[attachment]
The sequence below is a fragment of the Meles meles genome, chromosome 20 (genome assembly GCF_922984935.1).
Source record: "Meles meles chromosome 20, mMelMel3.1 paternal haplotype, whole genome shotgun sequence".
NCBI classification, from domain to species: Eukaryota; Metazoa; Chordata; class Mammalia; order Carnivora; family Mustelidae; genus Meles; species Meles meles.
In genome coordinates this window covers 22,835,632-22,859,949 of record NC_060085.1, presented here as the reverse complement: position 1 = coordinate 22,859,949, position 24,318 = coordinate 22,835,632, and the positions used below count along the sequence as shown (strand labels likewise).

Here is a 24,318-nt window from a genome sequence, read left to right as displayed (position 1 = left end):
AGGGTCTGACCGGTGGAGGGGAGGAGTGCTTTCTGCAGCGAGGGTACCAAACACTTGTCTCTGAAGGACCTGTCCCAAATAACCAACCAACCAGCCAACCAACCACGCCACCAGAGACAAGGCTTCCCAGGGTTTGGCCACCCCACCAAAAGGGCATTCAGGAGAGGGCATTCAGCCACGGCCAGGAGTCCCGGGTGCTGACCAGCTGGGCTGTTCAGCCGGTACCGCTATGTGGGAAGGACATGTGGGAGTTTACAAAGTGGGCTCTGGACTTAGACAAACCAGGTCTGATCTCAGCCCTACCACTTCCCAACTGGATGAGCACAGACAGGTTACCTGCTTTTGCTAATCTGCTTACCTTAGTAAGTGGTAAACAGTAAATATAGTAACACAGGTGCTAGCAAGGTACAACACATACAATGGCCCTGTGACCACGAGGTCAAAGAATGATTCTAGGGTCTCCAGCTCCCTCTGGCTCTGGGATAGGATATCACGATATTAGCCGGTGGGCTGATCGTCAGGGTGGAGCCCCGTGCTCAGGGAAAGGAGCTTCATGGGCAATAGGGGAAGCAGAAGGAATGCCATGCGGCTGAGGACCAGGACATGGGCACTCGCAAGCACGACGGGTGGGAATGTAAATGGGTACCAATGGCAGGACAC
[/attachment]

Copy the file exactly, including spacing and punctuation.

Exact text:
The sequence below is a fragment of the Meles meles genome, chromosome 20 (genome assembly GCF_922984935.1).
Source record: "Meles meles chromosome 20, mMelMel3.1 paternal haplotype, whole genome shotgun sequence".
NCBI classification, from domain to species: Eukaryota; Metazoa; Chordata; class Mammalia; order Carnivora; family Mustelidae; genus Meles; species Meles meles.
In genome coordinates this window covers 22,835,632-22,859,949 of record NC_060085.1, presented here as the reverse complement: position 1 = coordinate 22,859,949, position 24,318 = coordinate 22,835,632, and the positions used below count along the sequence as shown (strand labels likewise).

Here is a 24,318-nt window from a genome sequence, read left to right as displayed (position 1 = left end):
AGGGTCTGACCGGTGGAGGGGAGGAGTGCTTTCTGCAGCGAGGGTACCAAACACTTGTCTCTGAAGGACCTGTCCCAAATAACCAACCAACCAGCCAACCAACCACGCCACCAGAGACAAGGCTTCCCAGGGTTTGGCCACCCCACCAAAAGGGCATTCAGGAGAGGGCATTCAGCCACGGCCAGGAGTCCCGGGTGCTGACCAGCTGGGCTGTTCAGCCGGTACCGCTATGTGGGAAGGACATGTGGGAGTTTACAAAGTGGGCTCTGGACTTAGACAAACCAGGTCTGATCTCAGCCCTACCACTTCCCAACTGGATGAGCACAGACAGGTTACCTGCTTTTGCTAATCTGCTTACCTTAGTAAGTGGTAAACAGTAAATATAGTAACACAGGTGCTAGCAAGGTACAACACATACAATGGCCCTGTGACCACGAGGTCAAAGAATGATTCTAGGGTCTCCAGCTCCCTCTGGCTCTGGGATAGGATATCACGATATTAGCCGGTGGGCTGATCGTCAGGGTGGAGCCCCGTGCTCAGGGAAAGGAGCTTCATGGGCAATAGGGGAAGCAGAAGGAATGCCATGCGGCTGAGGACCAGGACATGGGCACTCGCAAGCACGACGGGTGGGAATGTAAATGGGTACCAATGGCAGGACAC